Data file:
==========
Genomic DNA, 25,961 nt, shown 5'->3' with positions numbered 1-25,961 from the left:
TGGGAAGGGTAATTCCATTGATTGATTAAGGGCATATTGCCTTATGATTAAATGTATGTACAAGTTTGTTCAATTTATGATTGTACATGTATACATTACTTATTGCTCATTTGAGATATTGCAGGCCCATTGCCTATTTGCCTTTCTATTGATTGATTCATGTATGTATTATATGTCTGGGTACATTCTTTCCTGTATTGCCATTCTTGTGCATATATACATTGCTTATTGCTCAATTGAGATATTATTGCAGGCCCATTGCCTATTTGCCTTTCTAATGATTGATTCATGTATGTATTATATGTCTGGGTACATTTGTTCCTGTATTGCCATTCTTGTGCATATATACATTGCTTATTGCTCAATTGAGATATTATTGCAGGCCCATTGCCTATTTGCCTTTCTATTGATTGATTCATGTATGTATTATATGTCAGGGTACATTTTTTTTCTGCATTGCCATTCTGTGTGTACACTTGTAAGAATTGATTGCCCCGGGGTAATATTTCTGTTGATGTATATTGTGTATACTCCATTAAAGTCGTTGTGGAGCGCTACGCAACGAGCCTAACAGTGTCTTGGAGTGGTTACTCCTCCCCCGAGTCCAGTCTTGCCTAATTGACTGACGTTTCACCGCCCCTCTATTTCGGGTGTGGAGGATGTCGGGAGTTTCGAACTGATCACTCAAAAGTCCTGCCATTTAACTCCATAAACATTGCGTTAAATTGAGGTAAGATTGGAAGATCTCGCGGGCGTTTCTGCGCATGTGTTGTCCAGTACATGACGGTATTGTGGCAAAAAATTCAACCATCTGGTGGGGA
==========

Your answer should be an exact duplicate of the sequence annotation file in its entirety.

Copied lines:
Genomic DNA, 25,961 nt, shown 5'->3' with positions numbered 1-25,961 from the left:
TGGGAAGGGTAATTCCATTGATTGATTAAGGGCATATTGCCTTATGATTAAATGTATGTACAAGTTTGTTCAATTTATGATTGTACATGTATACATTACTTATTGCTCATTTGAGATATTGCAGGCCCATTGCCTATTTGCCTTTCTATTGATTGATTCATGTATGTATTATATGTCTGGGTACATTCTTTCCTGTATTGCCATTCTTGTGCATATATACATTGCTTATTGCTCAATTGAGATATTATTGCAGGCCCATTGCCTATTTGCCTTTCTAATGATTGATTCATGTATGTATTATATGTCTGGGTACATTTGTTCCTGTATTGCCATTCTTGTGCATATATACATTGCTTATTGCTCAATTGAGATATTATTGCAGGCCCATTGCCTATTTGCCTTTCTATTGATTGATTCATGTATGTATTATATGTCAGGGTACATTTTTTTTCTGCATTGCCATTCTGTGTGTACACTTGTAAGAATTGATTGCCCCGGGGTAATATTTCTGTTGATGTATATTGTGTATACTCCATTAAAGTCGTTGTGGAGCGCTACGCAACGAGCCTAACAGTGTCTTGGAGTGGTTACTCCTCCCCCGAGTCCAGTCTTGCCTAATTGACTGACGTTTCACCGCCCCTCTATTTCGGGTGTGGAGGATGTCGGGAGTTTCGAACTGATCACTCAAAAGTCCTGCCATTTAACTCCATAAACATTGCGTTAAATTGAGGTAAGATTGGAAGATCTCGCGGGCGTTTCTGCGCATGTGTTGTCCAGTACATGACGGTATTGTGGCAAAAAATTCAACCATCTGGTGGGGA